Swiss pharmaceutical Novartis announced Monday that a copycat version of Amgen’s Neulasta works just as well to prevent a condition that can lead to infection in women with breast cancer.
Neulasta stimulates white blood cell production in the body, which helps the body fight cancer. Novartis’ new drug is part of a new class of drugs called biosimilars, which are similar to generics but are made with living organisms and are not identical to the complex compounds they replicate.
Biosimilar drugs threaten multi-billion dollar profits made by large pharmaceutical and biotech drug makers. Proactive companies like Amgen also see opportunities though by potentially taking market share away from competitors’ drugs by developing their own biosimilars.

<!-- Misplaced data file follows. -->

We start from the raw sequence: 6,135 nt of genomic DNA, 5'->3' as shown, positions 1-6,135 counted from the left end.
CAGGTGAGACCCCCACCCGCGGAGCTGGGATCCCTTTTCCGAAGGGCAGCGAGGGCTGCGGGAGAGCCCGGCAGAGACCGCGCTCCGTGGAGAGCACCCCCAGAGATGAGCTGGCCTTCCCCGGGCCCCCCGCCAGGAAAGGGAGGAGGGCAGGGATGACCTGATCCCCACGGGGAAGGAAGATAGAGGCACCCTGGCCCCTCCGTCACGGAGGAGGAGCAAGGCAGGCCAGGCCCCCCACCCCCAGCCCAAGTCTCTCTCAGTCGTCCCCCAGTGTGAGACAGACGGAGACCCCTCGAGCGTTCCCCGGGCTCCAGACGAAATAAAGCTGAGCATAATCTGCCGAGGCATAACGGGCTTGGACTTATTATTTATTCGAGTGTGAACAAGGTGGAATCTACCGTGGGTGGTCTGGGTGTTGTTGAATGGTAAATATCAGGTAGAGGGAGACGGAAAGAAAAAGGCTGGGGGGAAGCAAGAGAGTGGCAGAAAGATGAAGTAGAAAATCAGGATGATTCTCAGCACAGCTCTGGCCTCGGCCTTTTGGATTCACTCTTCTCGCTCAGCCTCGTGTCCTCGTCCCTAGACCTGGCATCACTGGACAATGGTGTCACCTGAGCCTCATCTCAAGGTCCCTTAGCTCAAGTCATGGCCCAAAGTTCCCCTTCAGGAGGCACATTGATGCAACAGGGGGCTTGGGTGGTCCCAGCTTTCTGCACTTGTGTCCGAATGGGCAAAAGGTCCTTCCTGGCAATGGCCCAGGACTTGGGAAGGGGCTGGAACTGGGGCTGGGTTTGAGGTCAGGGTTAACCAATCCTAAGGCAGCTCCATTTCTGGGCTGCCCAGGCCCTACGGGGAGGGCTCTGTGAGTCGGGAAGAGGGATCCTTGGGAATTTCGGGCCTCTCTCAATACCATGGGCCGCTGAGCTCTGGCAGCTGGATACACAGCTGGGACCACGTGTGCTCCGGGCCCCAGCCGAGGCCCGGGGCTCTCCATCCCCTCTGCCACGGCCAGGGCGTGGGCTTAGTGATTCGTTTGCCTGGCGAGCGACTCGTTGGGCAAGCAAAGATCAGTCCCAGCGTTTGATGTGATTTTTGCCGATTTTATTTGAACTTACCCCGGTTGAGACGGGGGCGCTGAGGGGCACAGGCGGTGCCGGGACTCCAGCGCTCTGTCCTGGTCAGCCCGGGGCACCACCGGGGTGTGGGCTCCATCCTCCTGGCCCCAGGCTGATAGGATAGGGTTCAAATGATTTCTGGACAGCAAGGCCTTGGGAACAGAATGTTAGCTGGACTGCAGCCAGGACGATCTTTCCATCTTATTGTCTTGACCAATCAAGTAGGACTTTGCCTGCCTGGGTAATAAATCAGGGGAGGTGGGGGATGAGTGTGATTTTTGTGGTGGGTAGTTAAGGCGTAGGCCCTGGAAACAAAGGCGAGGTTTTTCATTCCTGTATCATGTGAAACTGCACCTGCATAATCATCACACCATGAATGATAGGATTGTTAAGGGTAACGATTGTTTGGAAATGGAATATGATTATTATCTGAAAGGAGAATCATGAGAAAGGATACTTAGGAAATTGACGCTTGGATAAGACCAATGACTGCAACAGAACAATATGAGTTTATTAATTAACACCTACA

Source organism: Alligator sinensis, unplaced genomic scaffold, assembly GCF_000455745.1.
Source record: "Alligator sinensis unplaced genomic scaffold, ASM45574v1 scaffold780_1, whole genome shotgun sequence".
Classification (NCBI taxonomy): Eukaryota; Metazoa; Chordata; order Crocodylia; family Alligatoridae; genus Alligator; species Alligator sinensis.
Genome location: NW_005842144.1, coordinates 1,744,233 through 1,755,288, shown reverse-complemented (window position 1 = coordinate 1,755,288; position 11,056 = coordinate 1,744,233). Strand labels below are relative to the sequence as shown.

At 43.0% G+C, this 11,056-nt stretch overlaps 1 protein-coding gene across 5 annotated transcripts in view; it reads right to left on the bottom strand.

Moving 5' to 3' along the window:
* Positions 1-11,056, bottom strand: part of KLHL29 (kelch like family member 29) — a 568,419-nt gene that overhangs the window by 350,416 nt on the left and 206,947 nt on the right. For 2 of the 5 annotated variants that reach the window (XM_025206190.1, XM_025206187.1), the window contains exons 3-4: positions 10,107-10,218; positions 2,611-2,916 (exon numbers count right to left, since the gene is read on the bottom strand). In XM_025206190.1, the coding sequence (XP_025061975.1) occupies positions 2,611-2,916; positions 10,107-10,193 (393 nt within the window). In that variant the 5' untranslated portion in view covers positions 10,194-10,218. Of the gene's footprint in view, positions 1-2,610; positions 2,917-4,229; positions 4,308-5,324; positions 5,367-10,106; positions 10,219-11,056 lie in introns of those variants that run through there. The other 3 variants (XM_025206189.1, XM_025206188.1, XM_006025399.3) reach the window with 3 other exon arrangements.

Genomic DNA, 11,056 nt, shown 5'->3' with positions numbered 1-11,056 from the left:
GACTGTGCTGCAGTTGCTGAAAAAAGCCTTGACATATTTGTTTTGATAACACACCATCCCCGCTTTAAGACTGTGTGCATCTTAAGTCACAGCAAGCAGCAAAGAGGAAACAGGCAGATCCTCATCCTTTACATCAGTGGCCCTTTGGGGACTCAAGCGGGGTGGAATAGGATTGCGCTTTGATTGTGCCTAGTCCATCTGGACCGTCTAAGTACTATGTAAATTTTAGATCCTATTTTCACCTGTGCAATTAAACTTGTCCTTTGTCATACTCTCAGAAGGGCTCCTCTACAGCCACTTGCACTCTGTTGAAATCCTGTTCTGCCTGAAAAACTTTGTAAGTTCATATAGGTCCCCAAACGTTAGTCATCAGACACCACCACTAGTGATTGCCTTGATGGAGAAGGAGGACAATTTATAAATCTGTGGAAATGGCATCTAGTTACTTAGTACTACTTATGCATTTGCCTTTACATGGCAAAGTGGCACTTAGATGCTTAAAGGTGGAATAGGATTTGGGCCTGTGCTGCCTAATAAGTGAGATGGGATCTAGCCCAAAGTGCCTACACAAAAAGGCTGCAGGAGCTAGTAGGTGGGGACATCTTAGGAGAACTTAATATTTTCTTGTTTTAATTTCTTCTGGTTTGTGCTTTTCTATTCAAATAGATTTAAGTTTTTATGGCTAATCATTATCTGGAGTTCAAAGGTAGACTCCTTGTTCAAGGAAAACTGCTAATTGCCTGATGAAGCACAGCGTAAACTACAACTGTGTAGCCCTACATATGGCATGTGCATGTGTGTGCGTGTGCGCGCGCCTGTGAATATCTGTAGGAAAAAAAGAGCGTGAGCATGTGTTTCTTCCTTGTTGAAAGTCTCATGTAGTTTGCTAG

Novartis’ biosimilar to Neulasta was submitted to the FDA for approval in November. If approved, it could dent Amgen’s bottom line. Neulasta had $4.6 billion in sales last year.
The study showed that there were no clinically meaningful differences between the proposed biosimilar pegfilgrastim and the reference product,” Novartis said in a news release. “Adverse events were similar and consistent with the known safety profile of pegfilgrastim.
• Contact Philip Joens at [email protected].